After nearly a year of negotiations, Minneapolis and state human rights officials are closing in on a tentative agreement to resolve charges that the city's police department engaged in a pattern of illegal racist behavior over a period of a decade.
Mayor Jacob Frey called a special meeting for Thursday at City Hall for the city attorney to brief the City Council in a closed session on the status of negotiations between the state department and the city.
A source familiar with the private negotiations said it is "likely" — but not certain — that the council will vote on approval of the agreement by the end of the week. The source was not authorized to speak on the record.
The human rights charge, brought by Minnesota Human Rights Commissioner Rebecca Lucero last April, marks one of the most damning systemic indictments of the Minneapolis Police Department in recent memory. It followed an investigation initiated after the murder George Floyd. The agreement will provide a court-enforceable path forward that will guide the police department's operations.
In the meantime, the city is still bracing for the results of a U.S. Department of Justice investigation launched around the same time, which could result in a federal consent decree for the police department. If that does happen, the state has agreed to modify its agreement if necessary to eliminate "conflicting provisions" and ensure there is only one referee — called a "monitor" — charged with making sure the agreement is followed.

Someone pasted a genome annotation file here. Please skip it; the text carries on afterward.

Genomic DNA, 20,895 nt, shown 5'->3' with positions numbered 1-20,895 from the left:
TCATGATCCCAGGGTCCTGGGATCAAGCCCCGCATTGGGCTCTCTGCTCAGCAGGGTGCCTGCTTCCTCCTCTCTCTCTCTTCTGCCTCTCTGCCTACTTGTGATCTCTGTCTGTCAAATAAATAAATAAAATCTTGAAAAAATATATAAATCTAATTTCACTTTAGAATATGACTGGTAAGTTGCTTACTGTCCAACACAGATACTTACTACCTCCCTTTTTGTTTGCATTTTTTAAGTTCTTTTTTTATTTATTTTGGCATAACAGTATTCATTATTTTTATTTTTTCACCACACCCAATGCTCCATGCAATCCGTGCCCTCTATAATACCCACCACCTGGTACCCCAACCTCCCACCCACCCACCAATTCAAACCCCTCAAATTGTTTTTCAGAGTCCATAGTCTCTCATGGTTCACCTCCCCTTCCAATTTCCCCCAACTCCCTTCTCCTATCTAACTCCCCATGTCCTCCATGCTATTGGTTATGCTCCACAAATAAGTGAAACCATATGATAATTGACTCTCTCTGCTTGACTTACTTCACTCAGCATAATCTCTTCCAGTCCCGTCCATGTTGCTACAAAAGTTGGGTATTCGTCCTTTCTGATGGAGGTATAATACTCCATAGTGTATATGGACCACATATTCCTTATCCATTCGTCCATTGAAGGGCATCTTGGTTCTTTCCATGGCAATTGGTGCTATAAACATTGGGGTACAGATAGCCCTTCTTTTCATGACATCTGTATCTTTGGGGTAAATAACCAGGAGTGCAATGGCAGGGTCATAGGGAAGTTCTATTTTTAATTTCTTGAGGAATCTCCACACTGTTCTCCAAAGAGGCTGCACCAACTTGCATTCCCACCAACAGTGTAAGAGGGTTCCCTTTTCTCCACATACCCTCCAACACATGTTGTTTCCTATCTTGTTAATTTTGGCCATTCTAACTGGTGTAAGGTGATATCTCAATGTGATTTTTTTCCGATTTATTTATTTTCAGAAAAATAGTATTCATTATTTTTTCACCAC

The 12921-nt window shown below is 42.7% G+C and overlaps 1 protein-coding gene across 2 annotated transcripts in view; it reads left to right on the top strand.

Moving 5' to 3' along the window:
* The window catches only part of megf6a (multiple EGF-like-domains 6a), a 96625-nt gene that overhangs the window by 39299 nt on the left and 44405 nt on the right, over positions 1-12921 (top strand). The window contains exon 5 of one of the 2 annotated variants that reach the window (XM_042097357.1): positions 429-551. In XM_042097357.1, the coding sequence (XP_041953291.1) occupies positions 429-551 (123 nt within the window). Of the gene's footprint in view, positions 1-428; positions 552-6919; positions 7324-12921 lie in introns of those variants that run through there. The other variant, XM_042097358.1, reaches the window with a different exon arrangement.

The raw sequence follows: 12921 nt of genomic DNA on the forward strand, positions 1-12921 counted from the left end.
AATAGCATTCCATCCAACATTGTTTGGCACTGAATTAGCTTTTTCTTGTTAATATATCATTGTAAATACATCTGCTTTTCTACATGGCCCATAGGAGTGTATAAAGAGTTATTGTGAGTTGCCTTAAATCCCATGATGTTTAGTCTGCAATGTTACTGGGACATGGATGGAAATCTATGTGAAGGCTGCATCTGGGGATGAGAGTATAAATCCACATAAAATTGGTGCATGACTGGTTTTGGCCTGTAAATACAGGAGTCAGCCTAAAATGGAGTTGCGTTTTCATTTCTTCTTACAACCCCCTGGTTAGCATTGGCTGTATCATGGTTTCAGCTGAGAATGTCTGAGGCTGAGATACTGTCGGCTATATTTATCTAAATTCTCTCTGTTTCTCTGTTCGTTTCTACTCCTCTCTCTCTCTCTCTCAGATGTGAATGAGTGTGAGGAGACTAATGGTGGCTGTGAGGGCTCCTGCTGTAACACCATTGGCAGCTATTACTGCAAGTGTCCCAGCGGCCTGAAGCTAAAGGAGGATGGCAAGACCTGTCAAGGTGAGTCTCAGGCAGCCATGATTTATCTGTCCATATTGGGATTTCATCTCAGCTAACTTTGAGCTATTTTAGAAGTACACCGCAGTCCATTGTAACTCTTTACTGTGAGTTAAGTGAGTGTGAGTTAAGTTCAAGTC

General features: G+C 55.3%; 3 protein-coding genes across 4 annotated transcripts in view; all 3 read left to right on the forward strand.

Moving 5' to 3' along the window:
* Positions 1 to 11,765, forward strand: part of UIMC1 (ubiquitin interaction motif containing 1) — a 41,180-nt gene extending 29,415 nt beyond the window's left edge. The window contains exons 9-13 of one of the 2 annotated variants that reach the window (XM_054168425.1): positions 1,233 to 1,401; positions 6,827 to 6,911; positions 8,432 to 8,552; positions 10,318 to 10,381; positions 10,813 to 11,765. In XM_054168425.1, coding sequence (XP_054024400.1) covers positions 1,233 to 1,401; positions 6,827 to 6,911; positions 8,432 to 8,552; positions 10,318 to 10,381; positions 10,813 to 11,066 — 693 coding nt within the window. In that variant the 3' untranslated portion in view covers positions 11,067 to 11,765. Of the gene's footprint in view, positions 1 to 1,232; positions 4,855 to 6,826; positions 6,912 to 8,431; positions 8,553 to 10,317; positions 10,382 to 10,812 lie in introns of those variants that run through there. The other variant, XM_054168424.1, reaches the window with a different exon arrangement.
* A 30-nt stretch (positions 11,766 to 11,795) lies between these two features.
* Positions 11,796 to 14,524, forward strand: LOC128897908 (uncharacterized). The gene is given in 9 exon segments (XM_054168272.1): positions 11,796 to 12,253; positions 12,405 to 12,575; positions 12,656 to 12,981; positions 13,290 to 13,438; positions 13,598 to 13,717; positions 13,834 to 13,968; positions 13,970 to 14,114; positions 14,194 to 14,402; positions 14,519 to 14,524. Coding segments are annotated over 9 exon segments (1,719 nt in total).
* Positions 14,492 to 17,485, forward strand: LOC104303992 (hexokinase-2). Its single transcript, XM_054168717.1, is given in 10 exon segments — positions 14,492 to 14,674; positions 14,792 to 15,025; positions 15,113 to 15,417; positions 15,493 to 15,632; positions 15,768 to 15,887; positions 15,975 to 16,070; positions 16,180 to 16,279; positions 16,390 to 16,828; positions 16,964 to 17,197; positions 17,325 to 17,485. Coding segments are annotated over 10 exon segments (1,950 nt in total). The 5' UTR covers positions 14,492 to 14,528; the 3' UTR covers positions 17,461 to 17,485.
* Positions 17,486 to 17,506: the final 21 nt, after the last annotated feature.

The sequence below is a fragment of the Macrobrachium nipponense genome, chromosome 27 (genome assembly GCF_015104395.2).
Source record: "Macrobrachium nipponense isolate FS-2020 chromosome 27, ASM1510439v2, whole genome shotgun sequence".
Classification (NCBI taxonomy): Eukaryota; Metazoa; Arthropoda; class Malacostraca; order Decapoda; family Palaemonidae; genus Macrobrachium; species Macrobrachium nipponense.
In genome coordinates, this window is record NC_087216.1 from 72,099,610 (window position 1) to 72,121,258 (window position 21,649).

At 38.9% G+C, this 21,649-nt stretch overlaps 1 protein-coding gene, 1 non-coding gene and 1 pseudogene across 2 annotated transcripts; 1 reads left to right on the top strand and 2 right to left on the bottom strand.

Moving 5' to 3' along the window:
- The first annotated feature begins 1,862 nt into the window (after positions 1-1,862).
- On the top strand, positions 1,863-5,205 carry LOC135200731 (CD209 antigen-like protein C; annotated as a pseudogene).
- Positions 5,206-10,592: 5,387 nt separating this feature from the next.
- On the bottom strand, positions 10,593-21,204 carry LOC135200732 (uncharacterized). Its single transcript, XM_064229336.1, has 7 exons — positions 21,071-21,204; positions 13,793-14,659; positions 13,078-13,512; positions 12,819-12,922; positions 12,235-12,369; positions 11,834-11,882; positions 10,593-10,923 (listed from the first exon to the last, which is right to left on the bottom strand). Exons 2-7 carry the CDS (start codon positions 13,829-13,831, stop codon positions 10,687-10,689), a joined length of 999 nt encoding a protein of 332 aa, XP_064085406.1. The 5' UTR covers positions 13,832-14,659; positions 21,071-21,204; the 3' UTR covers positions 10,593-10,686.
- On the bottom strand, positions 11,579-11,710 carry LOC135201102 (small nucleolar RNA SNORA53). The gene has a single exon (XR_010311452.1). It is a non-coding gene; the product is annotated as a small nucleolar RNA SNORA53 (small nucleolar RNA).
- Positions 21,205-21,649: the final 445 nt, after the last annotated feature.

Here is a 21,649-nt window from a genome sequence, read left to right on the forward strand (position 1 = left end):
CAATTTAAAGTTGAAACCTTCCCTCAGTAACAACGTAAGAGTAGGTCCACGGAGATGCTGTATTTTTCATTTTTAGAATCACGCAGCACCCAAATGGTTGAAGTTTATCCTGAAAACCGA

The Department of Human Rights investigation found that Minnesota's largest police agency stops, searches, arrests, uses force against and kills people of color — especially Black people — at starkly higher rates than white people, according to the 72-page report underlying the charges. City and Police Department leaders have long been aware of the pattern of discriminatory behavior, which undermines Minneapolis' public safety system, the report found. "Yet, these leaders have not collectively acted with the urgency, coordination, and intentionality necessary to address racial disparities to improve public safety."
After Lucero announced the findings of her department's investigation, then-City Attorney James Rowader said he was "fully committed to working with [the Human Rights Department] to address the issues in the report." But Rowader resigned two weeks later, and the city's lawyers skipped meetings with human rights leaders after saying they couldn't verify some of the findings. Among the findings in dispute: that Minneapolis police used covert social media accounts to spy on Black people and Black organizations with no public safety objective, and that they didn't surveil white supremacist groups.
Last June, after six weeks of deadlock, the city reluctantly returned to negotiations, and the two parties said they were committed to a "frequent schedule" of meetings "to meet the importance of this moment." At the time, they predicted they would finalize the agreement by fall 2022.
City spokeswoman Sarah McKenzie said she could not comment on the status of negotiations beyond the public agenda notice for the meeting this week. A spokesman for the Human Rights Department declined comment.